Sunday, April 29, 2012

The importance of great quips

LADY BRACKNEEL: And what are your politics, Mr. Worthing?
WORTHING: Well, I am afraid, Lady Bracknell, that I really have none. I am a Liberal.

Then have we got to part?
I am afraid so. It's a very painful parting.
It is always painful to part from people whom one has known for a very brief space of time. The absence of old friends one can endure with equanimity.

Do not speak slightingly of the three-volume novel, Cecily. I wrote one myself in earlier days.
Did you really, Miss Prism? How wonderfully clever you are! I hope it did not end happily? I don't like novels that end happily. They depress me so much.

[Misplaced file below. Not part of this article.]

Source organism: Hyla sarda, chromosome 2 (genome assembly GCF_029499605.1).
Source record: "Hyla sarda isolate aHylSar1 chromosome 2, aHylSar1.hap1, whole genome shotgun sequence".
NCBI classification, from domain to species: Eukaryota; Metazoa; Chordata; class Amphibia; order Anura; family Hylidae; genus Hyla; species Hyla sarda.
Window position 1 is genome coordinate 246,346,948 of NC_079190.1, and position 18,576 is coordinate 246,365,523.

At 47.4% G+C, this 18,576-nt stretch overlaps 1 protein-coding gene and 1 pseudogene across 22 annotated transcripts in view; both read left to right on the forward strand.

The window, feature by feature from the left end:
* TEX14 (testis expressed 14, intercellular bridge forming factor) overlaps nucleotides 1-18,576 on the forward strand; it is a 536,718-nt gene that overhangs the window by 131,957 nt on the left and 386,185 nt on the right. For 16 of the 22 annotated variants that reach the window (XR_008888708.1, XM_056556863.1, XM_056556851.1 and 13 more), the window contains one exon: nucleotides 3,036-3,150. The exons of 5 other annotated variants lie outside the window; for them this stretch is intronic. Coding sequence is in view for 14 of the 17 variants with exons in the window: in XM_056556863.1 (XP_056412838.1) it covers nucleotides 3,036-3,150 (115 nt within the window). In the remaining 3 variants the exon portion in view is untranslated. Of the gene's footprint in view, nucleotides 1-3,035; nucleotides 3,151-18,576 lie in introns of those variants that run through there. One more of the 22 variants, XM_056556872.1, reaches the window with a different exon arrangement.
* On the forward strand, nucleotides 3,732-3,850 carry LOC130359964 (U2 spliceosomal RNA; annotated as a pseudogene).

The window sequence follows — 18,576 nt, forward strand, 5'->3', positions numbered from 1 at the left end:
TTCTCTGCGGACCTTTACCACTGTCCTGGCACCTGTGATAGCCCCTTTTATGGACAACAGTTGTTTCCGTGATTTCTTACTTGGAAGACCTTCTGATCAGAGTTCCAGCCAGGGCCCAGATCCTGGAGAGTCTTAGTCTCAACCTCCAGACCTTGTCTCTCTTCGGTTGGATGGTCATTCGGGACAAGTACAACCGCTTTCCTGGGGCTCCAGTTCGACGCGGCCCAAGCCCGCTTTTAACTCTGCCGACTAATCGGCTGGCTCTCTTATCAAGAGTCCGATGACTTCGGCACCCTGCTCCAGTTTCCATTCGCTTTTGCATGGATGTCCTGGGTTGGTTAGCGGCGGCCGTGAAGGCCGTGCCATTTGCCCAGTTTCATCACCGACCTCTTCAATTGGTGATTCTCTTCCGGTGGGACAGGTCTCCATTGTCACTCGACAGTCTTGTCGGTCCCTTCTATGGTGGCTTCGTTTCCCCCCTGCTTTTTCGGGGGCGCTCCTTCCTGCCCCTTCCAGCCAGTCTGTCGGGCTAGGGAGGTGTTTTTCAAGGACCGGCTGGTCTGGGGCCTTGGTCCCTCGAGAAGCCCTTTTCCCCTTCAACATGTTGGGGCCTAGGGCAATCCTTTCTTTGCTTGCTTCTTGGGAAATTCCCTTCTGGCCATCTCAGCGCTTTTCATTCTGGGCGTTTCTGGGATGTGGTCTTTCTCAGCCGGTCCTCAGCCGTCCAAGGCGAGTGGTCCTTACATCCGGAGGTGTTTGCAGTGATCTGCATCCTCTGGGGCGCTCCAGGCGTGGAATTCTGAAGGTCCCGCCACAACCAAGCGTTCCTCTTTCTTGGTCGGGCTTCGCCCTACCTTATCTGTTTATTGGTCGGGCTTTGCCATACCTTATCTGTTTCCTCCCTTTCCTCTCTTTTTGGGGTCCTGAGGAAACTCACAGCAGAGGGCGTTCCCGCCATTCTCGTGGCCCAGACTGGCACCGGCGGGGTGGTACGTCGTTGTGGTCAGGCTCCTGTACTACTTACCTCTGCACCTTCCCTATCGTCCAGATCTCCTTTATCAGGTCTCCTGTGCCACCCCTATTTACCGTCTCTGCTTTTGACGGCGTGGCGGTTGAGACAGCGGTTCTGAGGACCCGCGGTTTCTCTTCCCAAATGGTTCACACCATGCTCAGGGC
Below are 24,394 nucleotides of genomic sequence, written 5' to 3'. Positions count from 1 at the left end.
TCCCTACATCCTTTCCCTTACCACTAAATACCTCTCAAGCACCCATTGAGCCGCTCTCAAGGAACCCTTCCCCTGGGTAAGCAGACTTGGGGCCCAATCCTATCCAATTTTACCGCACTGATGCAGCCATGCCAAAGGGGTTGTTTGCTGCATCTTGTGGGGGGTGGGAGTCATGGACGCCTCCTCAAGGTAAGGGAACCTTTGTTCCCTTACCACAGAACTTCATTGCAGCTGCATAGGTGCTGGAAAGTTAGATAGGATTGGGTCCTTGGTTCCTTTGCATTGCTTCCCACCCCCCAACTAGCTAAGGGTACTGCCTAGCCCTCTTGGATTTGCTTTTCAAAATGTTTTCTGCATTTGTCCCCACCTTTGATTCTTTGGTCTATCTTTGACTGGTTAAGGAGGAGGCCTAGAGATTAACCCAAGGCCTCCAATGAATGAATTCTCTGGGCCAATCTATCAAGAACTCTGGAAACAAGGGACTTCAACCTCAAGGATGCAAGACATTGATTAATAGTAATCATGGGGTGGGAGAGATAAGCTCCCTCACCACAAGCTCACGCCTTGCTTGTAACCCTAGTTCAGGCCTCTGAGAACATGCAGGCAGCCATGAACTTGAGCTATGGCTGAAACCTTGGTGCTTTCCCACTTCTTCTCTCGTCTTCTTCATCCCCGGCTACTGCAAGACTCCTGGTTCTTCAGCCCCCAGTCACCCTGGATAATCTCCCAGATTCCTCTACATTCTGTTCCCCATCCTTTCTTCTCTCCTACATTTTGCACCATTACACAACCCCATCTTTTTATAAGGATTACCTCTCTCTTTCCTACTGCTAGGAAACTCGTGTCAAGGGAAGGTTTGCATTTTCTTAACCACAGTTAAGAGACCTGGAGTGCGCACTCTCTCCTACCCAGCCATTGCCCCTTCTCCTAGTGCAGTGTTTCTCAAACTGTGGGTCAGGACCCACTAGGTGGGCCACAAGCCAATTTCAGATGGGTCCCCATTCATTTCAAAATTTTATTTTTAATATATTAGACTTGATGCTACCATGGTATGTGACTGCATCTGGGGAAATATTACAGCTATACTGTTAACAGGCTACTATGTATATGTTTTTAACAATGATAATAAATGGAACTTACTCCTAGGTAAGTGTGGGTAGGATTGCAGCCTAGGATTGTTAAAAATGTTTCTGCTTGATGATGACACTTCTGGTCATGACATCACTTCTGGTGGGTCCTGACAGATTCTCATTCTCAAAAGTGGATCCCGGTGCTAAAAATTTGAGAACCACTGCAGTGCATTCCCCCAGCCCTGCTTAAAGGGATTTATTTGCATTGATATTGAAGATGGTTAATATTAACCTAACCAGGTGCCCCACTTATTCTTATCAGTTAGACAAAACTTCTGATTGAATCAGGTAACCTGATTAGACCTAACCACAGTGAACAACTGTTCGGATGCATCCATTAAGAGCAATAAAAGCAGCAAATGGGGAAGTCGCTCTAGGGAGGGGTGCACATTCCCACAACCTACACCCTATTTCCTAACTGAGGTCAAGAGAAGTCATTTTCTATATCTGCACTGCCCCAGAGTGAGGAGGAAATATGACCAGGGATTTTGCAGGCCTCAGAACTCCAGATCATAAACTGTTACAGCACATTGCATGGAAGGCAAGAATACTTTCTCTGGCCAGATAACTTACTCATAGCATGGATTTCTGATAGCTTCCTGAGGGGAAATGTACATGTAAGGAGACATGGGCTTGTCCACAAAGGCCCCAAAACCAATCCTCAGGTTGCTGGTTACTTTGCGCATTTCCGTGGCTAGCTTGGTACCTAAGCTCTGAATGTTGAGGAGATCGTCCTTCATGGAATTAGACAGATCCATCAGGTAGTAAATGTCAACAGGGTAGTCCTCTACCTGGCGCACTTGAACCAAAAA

The good ended happily, and the bad unhappily. That is what Fiction means.


Anonymous said...

Something that I think was from the early four-act version (so I can't readily look it up) in the proposal scene:

Gwendolyn, I hope that what I am about to propose will not in any way be a shock to you.
I am certain that it won't. I have never been shocked in my life. I think that to be shocked at anything reveals a rather low ethical standard.


Anonymous said...

"Poetically [in poesis, making] man dwells. That's what fiction means."

"The noble [gennaios, vornehm] end happily. The false end with non-selfs. That's what karma means."

Anonymous said...

The Buddha: In Sankhara [doing some becoming] man dwells in a temporal aiôn.

(And since temporal experience is impermanent or temporal, it's intrinsically a fail, compared with permanent, everlastingly ongoing types of experience too numerous to mention. Or if the only everlastingly ongoing not-impermanent experience is zilch, your longing is for zilch.)

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